VentureBeat: Do you think that maybe one of the answers is just to create one of these sub-sectors or marketplaces within the show where adult companies can gather?
Haddock: That might not be a bad idea. I guess I can’t really infer that I know how to run the CTA or CES. I can’t say that I know what the answer to that would be. But I certainly know that this is not a good way to approach this kind of situation, especially with society constantly evolving in the way that it is.
Brown: For me, creating a subsection — here’s a room in which you can have all of the pleasure products and sex toys and “adult products” — we already have industry trade shows that are specific to the adult industry. I think what’s more interesting and more revolutionary is putting products that use robotics in the robotics category, or putting products that use VR into the VR category. That’s where you see a real impact. You normalize things.
Part of this is networking, right? You meet vendors. You meet retailers. You’re introducing people to the idea of robotics inside of a pleasure product. Whoever thought that you needed to be able to tweet from your refrigerator? But now we have refrigerators that talk to Twitter. There’s so much about innovation and the way that people ideate and how the industry grows and how connections are created between different types of products and different types of technology. It’s really limiting when you’re telling people, “No, here’s this little dark room.” Before 2001, before AVN, that’s really what it was. And they said, “Screw you guys, we’re going to start our own party.”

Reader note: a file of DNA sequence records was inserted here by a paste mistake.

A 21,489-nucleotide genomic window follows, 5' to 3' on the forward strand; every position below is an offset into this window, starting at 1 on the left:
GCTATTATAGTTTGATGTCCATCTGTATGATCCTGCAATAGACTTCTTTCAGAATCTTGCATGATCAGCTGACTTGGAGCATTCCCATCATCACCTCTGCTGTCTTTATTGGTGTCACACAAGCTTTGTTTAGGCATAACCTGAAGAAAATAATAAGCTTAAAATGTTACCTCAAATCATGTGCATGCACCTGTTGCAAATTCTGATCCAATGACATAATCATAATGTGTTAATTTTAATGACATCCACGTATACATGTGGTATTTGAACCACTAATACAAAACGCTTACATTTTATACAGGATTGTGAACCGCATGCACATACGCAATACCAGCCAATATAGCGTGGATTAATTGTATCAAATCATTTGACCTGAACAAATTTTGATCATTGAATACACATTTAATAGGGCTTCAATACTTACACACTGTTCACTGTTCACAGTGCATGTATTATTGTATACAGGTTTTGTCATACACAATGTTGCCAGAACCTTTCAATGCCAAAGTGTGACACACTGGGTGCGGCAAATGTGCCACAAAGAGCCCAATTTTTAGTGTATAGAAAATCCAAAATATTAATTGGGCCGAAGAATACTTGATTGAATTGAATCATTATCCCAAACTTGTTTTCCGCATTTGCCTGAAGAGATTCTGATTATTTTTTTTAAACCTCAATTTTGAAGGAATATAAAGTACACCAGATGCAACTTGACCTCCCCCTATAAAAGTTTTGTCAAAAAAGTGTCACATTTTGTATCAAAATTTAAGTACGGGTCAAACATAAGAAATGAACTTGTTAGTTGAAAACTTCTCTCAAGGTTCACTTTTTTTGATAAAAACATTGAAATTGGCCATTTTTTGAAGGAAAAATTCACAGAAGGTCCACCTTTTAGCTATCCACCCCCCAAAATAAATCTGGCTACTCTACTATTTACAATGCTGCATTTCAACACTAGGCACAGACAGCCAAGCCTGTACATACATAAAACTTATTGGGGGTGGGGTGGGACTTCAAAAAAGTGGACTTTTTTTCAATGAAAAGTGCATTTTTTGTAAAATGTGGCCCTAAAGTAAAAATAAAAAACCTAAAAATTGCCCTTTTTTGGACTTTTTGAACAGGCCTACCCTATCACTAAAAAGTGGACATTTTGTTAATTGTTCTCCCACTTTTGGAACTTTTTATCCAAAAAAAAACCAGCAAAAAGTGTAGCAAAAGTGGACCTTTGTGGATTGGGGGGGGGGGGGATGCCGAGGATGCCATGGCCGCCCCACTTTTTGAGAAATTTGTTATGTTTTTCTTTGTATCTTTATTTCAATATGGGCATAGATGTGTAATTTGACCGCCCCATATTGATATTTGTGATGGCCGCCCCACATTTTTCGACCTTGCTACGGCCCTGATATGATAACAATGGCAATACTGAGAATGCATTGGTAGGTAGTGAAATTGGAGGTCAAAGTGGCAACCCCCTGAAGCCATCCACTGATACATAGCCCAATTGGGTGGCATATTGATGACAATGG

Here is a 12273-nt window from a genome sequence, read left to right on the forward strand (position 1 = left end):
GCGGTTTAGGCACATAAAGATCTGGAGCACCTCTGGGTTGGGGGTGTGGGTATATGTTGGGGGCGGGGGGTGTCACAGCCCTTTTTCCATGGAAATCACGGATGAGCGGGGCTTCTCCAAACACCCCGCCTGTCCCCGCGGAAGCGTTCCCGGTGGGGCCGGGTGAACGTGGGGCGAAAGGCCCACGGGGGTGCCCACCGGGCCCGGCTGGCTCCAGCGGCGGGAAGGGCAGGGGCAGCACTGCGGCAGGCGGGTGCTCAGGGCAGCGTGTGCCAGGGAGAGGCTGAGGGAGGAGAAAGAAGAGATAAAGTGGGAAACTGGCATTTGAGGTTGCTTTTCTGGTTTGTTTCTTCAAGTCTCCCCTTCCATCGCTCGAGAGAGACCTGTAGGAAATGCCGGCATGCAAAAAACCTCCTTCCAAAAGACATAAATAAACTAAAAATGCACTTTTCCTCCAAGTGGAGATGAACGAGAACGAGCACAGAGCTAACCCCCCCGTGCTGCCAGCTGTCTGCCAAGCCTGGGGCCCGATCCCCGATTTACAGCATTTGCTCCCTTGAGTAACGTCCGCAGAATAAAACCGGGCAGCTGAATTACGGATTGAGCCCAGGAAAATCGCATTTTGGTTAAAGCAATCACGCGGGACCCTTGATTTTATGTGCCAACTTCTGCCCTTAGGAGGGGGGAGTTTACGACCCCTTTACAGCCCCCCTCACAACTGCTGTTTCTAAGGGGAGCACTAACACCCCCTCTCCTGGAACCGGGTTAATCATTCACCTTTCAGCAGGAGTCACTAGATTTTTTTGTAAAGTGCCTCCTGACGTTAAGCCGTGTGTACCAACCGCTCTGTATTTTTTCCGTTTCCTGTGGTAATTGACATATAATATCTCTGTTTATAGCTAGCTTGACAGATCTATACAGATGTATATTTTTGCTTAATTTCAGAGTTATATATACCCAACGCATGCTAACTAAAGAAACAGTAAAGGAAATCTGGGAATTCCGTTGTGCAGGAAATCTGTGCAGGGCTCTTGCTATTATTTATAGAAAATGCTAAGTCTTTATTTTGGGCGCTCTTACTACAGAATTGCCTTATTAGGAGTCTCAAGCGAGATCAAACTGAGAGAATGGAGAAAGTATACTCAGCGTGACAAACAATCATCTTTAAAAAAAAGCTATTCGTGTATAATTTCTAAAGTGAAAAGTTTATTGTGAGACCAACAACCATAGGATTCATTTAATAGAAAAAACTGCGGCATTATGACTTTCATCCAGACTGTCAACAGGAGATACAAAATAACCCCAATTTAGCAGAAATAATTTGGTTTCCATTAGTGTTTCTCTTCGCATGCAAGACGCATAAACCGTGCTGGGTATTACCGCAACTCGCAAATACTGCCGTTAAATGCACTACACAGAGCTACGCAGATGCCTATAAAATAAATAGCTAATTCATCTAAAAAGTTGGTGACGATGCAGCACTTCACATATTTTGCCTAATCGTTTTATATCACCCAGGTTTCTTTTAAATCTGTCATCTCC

VentureBeat: There’s an interesting parallel in the video game industry. They took off to do E3 in the 1990s because CES — they outgrew CES to some degree, but CES also probably didn’t want to have all these addictive, violent games out on display that were bad for kids. The game industry said, “OK, we’ll go do our own show.”
Brown: When you put something off into its own space — to me, the largest take-home for me, when I found out about this whole thing with the CTA rescinding the award, was CES saying, “You’re not good enough. This area of health and sexuality is just not worthy of innovation.”
That, for me, is the big point in the conversations that we’re building here. First, it’s really specifically women’s sexual health and wellness. And in general, we’re not talking about — there’s a place for explicit sexuality and a place for kink and exploration and all of that. But I don’t think anyone is talking about having, say, fetish gear at CES. We’re talking about products that are very clearly designed with anatomy and physiology and technology in mind.
The Lora DiCarlo brand is not a brand that will be using extreme nudity. We’re sex-positive and gender-inclusive and we hold that to be very important parts of all of our identities, individually and as a company. The idea that female sexuality is not worthy of innovation, that it’s not worthy as being seen as innovative — that’s an even bigger conversation.
Haddock: We really just want to continue the conversation for women in tech. That’s very important for us. We could have let the ball drop and focused on our company, but allowing women and non-binary folks to have a seat at the table — it goes right in line with our culture and our values. That was important enough for us to really be steadfast about this decision.
Brown: The way that our company is structured, we’re primarily female. We have LGBTQI members of the team who are extremely — our technical director, who will be at Showstoppers with us, is female-facing queer.
VentureBeat: You were able to get into ShowStoppers and show this?
Haddock: Oh, yeah. They said, “Yeah, come on in!” [laughs]
VentureBeat: So you do at least get that chance.
Brown: Definitely. There’s interest in this and interest in these products around tech and around CES. It’s just CES itself that hasn’t quite figured it out yet.